Hydrophobic Mulch - Alfalfa Cubes To Amend and Add Nitrogen - March 2022

While I can't get started with Spring clean-up just yet, the warm(er) temperatures have me wanting to be outside in the garden working on things that I'd like to get done this season.  One of the projects that has been on my mind since last Summer is thinking about a plan to address the hydrophobic mulch that is present in a few spots - but specifically under the Norway Maple outside of our Front Porch.   I don't think (I can't find) that I've posted specifically about hydrophobic mulch.  And the problem that it creates.  It is something that I'm dealing with in a couple of spots, but as I've gotten to learn more about it, I'm still trying to figure out both what CAUSED it and how to address it.  

One of the VERY COMMON reasons for hydrophobic mulch is that it was applied too thickly.  That's true for me.  Especially under the Norway Maple.  I've had a lot of trouble growing under that tree - here's a whole post on the topic - so I'm not totally certain of the cause of that difficulty:  is it due to the shallow roots from the tree?  Seems like it.  But, has hydrophobic mulch been the reason?  Very likely, I think.  How did I get here with mulch that is creating an impenetrable blanket?  Just putting it on too thick?  Or, could the fact that I've used Cocoa Bean Hulls as a mulch been part of the issue, too?  Cocoa Hull mulch creates that very MAT that is one of the problems from Hydrophobic mulch.  Was layering hull mulch with hardwood fine mulch part of the problem?  I'm not sure, but I can only guess that the answer is yes.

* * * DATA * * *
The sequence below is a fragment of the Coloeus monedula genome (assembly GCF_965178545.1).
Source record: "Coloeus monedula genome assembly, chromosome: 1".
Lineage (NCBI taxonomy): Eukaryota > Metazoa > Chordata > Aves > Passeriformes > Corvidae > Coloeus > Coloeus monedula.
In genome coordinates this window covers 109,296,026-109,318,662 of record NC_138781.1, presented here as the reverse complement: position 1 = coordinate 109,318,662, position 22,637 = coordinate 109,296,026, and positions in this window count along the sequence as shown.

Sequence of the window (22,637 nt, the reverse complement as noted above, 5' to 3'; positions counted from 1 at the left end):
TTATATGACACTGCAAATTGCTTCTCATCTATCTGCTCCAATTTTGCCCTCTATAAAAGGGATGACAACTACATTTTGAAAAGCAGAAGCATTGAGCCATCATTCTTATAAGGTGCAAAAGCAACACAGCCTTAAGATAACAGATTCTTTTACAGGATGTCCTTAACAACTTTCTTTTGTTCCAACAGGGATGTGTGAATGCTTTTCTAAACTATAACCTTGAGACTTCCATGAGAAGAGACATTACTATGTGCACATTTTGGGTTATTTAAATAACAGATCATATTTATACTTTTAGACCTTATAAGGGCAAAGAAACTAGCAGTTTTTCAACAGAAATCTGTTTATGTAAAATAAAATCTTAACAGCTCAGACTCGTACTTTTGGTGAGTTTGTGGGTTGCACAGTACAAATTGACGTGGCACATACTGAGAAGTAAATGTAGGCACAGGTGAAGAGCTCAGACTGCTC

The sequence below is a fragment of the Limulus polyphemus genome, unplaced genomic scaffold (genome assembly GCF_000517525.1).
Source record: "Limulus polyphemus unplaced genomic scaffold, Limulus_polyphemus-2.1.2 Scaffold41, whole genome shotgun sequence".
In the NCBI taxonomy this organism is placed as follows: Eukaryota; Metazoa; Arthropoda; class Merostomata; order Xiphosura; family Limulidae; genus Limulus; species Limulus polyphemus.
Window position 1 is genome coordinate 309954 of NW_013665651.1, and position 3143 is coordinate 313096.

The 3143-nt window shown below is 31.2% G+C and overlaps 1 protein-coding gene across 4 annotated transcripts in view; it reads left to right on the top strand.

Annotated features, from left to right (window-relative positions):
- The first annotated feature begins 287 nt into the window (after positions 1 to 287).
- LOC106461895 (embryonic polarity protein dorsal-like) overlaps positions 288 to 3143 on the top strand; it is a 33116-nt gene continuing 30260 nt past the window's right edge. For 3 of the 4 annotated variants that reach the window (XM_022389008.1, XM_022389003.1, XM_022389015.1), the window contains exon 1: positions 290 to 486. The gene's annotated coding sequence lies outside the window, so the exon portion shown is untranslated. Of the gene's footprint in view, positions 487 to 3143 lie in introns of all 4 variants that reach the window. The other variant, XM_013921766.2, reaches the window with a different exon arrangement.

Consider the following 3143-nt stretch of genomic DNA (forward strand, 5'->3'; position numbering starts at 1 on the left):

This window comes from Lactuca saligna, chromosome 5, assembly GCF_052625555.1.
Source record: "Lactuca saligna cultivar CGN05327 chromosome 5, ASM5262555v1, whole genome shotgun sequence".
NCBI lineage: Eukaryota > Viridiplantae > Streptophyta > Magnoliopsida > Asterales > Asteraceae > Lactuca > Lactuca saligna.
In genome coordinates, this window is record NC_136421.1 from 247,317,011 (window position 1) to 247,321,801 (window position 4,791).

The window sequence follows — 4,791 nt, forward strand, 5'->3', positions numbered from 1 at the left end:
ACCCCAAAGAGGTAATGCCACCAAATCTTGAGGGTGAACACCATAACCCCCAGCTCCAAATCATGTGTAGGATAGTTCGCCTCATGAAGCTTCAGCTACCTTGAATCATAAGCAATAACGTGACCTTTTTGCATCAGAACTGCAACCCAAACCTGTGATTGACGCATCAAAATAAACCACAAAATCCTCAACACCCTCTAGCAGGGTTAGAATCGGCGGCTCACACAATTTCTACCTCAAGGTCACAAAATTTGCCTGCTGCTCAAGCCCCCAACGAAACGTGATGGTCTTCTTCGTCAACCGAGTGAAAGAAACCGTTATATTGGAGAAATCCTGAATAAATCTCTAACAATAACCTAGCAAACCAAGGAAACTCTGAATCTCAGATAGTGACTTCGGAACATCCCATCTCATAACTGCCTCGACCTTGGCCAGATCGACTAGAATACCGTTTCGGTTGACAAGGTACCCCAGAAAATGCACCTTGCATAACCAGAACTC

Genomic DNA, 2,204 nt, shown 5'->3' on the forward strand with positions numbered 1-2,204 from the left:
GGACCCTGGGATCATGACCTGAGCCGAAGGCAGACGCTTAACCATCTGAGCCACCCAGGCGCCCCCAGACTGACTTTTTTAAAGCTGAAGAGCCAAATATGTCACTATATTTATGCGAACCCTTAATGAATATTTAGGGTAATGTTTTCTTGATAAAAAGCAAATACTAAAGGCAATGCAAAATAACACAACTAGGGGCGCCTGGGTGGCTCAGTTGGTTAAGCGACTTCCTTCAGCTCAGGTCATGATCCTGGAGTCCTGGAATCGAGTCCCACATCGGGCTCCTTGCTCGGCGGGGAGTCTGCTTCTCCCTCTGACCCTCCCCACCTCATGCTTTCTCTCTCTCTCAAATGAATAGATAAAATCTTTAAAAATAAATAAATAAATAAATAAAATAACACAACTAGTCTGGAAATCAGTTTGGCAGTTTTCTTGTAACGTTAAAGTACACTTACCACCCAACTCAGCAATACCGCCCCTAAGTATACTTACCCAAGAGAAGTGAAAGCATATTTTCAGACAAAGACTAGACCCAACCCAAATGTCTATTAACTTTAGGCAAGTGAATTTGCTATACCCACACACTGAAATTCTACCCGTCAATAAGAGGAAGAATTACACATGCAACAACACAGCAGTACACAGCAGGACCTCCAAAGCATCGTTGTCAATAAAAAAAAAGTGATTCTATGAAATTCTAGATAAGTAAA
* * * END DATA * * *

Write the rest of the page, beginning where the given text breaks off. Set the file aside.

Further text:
So, what do I do now?  First, when you look around for answers on hydrophobic mulch, everybody says the same thing:  work the mulch and break up the mats.  Ever since I identified this stuff last Summer, I've done that.  But, I also added a little bit of E-Corganite to the mix last Fall.  My thought...was to add a little nitrogen to get the hardwood to break down a bit.  Then, the garden beds went to sleep for the Winter.

This past week, I went out there and worked, once again, the mulch.  It isn't as 'matted up' as it was, but there's still some white pockets.  I knew that, last year, I used some alfalfa cubes to speed up the decomposition of my compost bins - by adding new, nitrogen.  So, what if I did the same thing to this area of mulch that won't let things grow?  What's the worst that can happen?  I add some new organic material the soil?   That's what I did:  Took the bag of Alfalfa cubes and dumped about 3 gallons of them into a bucket.  


And soaked them for a few hours in water.


Then, I dumped them on the mulch - where the hydrophobic areas are - and began to work them into the ground.  First, I used my heel and a rake to further break up the cubes.  Then, I raked the alfalfa into the top layer of the mulch.


Conveniently, a snowfall came on Monday and sat on top of all of this to keep it wet and helping work the nitrogen into the mulch.

Will it work to remediate the hydrophobic mulch?  Not sure, but I'll monitor the area this Spring and Summer.  

Also....what to do about mulch this year?  I'm thinking of NOT applying any hardwood mulch at all, but rather laying on a thin layer of biosolids across the whole area.  Taking a year off from mulch might help in stopping that 'too thick' application that's been going on for a number of years now. 

Comments

Popular posts from this blog

Frans Fontaine Hornbeam Planted - Hedgerow Spring 2018

Lou Malnati's Salad Dressing Recipe as Published in the 60's

Front Lawn: 2 Bags of e-Corganite Down - May 2021